Saturday, March 12, 2011

Giving Sprouting a Second Chance

With sprouts, I've recently discovered bigger is better. Years ago my sister Tessa gave me a set of perforated plastic lids for making my own sprouts in mason jars. I was excited to get into sprout production, but didn't get very far before giving up. I found that the sprouts were always going bad before I could eat them all, maybe because I didn't find them all that delicious. I was sprouting a mix of small seeds – mustard, alfalfa, etc.

I can't remember what prompted me to take another stab at it this winter. Probably it was seeing those plastic lids taking up in my drawer and never being used. Or maybe Tessa raving to me during one evening phone call about some lentil sprouts she had made. And therein lies the secret: lentils. And mung beans. And chickpeas. Big things that grow into toothy, filling, earthy, delicious sprouts that are so yummy on salads.

If I can stick to my salad-a-day routine, I'll have no problem eating them up while they're fresh! It's such a treat to be able to eat something I've grown myself even on these gray wintery days. Fun to get to watch little green sprouts poke out in advance of our spring garden adventures (what are we going to plant this year?)

The jar lids are probably available in many kitchen stores. You can also get a sprouter which uses stackable trays, so you can make several kinds at once, and in larger quantities. My mom used to have one of these when I was a kid, and my sister prefers this kind. For now I'm happy with the jars, as I like sprouting just a little of each kind of bean, to enjoy over a couple of days.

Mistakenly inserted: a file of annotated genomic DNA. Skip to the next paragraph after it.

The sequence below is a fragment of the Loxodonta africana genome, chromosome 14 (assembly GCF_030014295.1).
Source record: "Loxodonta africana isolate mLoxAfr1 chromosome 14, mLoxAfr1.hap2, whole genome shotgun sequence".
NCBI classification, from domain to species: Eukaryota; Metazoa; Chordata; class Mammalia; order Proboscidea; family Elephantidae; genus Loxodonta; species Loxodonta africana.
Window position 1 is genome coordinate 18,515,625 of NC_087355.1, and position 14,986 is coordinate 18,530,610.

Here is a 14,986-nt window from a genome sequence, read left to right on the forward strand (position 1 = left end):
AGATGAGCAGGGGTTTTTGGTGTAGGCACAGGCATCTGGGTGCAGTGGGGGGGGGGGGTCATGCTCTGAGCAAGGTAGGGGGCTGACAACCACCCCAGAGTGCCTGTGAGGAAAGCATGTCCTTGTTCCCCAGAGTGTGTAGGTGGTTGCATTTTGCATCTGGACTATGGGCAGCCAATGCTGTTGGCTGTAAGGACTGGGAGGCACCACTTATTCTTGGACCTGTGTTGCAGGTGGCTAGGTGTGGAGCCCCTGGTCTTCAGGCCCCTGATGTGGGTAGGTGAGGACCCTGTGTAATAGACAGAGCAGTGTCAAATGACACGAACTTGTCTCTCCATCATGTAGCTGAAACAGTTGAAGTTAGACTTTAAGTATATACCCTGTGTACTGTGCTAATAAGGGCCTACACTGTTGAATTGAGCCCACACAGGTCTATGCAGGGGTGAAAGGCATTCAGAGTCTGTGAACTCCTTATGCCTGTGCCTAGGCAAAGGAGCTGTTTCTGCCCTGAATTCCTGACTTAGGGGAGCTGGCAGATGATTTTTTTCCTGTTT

Here's how to make your own:

  1. Put a few tablespoons of beans into a large jar.
  2. Fill jar with water, swish around to rinse, and fill again. Let beans soak in jar overnight.
  3. In the morning, pour out the water and then refill, swish, and pour it out again.
  4. Each morning and evening, rinse the sprouts as in step 3.
  5. You can begin eating the sprouts around day 2 and continue to day 4, eating them at various stages of sprouting. This ensures they're always fresh and eliminates the need for storing them after sprouting. I've been sprouting small quantities that I can eat up in two or three days.
So far I've tried green lentils, mung beans, and chickpeas and loved them all. I expect you could use any kind of dried bean. I'm taking suggestions for what to try next!


moyrad said...

Meg, this is a crazy coincidence! I have just accidentally sprouted some french lentils. I did steps one and two and left them in a bowl (loosely covered in plastic wrap)in the fridge and today I noticed they sprouted. I'm so glad you posted otherwise I would have probably thrown them away.

We are going to add them to our salad tonight! Yay!

Meg Whetung said...

That's so cool! I'm happy to have saved some accidentally-sprouted lentils from the trash :) Hope your salad was yummy. You'll have to let me know what you thought of them...